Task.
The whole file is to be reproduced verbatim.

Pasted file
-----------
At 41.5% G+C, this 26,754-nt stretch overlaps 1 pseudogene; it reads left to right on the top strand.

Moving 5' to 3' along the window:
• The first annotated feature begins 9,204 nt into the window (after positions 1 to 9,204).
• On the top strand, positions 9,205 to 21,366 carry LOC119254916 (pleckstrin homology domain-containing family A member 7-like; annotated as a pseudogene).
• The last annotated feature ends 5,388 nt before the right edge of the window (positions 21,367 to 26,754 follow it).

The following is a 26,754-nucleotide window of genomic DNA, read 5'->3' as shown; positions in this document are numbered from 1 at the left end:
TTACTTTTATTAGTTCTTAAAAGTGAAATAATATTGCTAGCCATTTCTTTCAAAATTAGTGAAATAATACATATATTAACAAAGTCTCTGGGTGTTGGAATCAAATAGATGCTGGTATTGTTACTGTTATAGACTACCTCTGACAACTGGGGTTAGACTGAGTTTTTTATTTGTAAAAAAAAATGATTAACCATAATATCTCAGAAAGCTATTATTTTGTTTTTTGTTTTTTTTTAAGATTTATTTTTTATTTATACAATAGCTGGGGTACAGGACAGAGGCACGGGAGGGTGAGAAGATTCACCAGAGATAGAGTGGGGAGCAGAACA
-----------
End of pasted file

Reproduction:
At 41.5% G+C, this 26,754-nt stretch overlaps 1 pseudogene; it reads left to right on the top strand.

Moving 5' to 3' along the window:
• The first annotated feature begins 9,204 nt into the window (after positions 1 to 9,204).
• On the top strand, positions 9,205 to 21,366 carry LOC119254916 (pleckstrin homology domain-containing family A member 7-like; annotated as a pseudogene).
• The last annotated feature ends 5,388 nt before the right edge of the window (positions 21,367 to 26,754 follow it).

The following is a 26,754-nucleotide window of genomic DNA, read 5'->3' as shown; positions in this document are numbered from 1 at the left end:
TTACTTTTATTAGTTCTTAAAAGTGAAATAATATTGCTAGCCATTTCTTTCAAAATTAGTGAAATAATACATATATTAACAAAGTCTCTGGGTGTTGGAATCAAATAGATGCTGGTATTGTTACTGTTATAGACTACCTCTGACAACTGGGGTTAGACTGAGTTTTTTATTTGTAAAAAAAAATGATTAACCATAATATCTCAGAAAGCTATTATTTTGTTTTTTGTTTTTTTTTAAGATTTATTTTTTATTTATACAATAGCTGGGGTACAGGACAGAGGCACGGGAGGGTGAGAAGATTCACCAGAGATAGAGTGGGGAGCAGAACA